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Why small businesses shouldn't take on too much debt

Creating a "go-to" brand

The Federal Reserve shows no signs of slowing down its interest-rate hikes, with most economists expecting the Fed to reveal another rate increase in mid-December. That could spell trouble not just for would-be homebuyers but for small businesses looking to expand.

"The most important piece of economic information that firms use when they're constructing investment plans is the cost of investment -- how much does investing cost now, and how much will it cost later," Gary Richardson, professor of economics at the University of California at Irvine, told CBS News recently.

Unpredictable public policies is just one reason it pays to be careful when taking on debt for a small business. Loading up on debt is the biggest mistake most small businesses make, Frances Newton Stacy, director of strategy for Optimal Capital, told CBSN. It's a particularly easy mistake to make in boom times, when consumer spending is at a peak.

"When businesses are growing and there's a lot of 'free money' in circulation, people do these projections...and they can be completely off," she said.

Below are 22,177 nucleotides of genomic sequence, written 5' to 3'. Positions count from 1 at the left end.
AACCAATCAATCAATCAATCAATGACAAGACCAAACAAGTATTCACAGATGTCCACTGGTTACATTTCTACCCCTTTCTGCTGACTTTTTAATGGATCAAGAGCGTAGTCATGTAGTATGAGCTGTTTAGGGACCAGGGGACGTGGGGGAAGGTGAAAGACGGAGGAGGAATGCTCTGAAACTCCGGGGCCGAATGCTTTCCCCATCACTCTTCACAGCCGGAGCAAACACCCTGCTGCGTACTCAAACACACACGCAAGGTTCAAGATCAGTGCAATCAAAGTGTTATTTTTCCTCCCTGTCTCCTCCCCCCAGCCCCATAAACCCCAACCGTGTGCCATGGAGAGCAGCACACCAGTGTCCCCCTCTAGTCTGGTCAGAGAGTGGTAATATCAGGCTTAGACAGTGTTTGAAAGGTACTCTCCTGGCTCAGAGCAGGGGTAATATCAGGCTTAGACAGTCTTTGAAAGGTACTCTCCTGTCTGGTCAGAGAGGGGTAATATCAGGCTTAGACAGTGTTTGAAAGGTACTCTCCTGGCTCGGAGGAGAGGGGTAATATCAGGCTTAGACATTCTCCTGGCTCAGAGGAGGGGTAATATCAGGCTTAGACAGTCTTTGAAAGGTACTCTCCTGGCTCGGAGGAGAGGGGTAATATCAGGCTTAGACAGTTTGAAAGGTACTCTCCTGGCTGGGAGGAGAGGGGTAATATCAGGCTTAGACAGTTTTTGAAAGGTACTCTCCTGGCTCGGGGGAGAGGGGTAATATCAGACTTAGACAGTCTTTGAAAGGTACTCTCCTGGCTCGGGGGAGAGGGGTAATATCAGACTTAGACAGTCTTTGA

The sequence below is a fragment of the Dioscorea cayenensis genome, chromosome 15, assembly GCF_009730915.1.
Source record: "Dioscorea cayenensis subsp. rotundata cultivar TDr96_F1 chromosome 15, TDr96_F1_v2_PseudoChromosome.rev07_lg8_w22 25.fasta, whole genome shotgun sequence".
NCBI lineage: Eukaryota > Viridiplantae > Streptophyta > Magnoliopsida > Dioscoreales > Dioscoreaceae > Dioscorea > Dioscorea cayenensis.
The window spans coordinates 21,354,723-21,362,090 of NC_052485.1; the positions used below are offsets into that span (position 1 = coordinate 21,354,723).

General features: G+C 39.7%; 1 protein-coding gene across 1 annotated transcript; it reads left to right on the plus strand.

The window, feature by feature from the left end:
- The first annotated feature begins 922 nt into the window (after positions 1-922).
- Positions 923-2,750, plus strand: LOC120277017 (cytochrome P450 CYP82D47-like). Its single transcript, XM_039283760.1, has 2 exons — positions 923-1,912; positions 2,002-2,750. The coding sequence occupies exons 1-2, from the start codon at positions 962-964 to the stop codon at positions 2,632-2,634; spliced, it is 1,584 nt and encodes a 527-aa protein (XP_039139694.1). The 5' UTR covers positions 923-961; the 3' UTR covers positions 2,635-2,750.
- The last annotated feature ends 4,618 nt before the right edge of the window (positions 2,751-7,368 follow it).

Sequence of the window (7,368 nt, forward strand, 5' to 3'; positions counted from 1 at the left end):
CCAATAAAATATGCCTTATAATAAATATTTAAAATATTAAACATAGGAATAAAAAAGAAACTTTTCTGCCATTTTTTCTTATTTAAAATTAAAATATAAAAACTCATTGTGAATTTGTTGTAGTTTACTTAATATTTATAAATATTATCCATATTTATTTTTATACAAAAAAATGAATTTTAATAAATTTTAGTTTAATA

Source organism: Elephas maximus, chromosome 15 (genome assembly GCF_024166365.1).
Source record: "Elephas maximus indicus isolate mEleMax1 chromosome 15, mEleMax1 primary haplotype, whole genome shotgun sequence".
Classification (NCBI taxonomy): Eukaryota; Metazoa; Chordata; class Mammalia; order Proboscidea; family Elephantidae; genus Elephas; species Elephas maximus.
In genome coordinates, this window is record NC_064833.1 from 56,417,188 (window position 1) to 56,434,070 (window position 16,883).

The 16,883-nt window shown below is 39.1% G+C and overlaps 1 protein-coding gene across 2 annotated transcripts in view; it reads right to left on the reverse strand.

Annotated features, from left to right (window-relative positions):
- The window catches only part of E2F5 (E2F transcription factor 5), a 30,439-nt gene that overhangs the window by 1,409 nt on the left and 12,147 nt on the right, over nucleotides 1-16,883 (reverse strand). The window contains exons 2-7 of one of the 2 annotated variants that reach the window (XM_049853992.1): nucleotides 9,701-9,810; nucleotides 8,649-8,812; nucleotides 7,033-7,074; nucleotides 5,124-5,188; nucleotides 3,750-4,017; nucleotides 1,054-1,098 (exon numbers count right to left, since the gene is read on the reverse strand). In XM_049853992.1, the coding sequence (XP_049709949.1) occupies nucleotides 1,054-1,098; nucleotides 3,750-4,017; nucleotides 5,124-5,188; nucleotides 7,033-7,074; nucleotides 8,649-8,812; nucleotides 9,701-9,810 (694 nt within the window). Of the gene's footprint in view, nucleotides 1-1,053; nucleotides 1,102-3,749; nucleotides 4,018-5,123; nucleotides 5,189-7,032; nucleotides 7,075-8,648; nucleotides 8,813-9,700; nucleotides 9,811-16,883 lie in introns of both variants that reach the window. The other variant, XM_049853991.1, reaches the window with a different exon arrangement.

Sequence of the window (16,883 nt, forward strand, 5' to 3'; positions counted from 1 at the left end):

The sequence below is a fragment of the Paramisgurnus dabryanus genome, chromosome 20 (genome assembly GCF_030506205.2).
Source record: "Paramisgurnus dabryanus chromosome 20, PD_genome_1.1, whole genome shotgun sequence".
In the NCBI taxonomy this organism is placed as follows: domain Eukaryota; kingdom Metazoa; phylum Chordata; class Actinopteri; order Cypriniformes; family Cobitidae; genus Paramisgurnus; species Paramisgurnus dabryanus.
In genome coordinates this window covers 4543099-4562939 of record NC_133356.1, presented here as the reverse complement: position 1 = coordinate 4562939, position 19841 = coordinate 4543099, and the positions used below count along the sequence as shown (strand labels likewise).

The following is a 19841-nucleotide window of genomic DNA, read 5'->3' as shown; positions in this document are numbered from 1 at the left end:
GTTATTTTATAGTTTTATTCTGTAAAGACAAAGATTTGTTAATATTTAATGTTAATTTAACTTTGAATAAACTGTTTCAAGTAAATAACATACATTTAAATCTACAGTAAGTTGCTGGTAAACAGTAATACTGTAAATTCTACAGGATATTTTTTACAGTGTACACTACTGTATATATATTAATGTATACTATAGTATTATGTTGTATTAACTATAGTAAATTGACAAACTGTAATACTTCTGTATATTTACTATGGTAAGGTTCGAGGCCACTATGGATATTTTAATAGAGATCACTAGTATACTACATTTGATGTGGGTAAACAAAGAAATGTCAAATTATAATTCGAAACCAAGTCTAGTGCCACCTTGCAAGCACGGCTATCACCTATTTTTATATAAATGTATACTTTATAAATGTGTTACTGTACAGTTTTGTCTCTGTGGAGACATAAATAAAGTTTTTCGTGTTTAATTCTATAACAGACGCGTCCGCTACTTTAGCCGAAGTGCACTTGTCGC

How does the latest interest rate hike impact you?

She recommends looking at sales and revenue projections realistically, including playing out how your product might do in a worst-case scenario.

If you have a niche product with a devoted customer base, that could make your business close to recession-proof, she said. Otherwise, business owners should make sure they're at least breaking even and have a wide range of customers before taking on bigger commitments, she said.

Among those commitments: A lease for a storefront. Most leases require a personal guarantee from the tenant—meaning if the business goes south, the owner of the small business could be on the hook for monthly payments.

"Anytime you sign a personal guarantee, that debt stays with you forever," Stacy cautiones.

That means being extra-sure your business can withstand future changes before signing the lease -- and waiting, if necessary, to build up a cash cushion. The typical small business has less than a month's worth of cash on hand, according to JP Morgan Chase.

-- CBS News' Irina Ivanova contributed reporting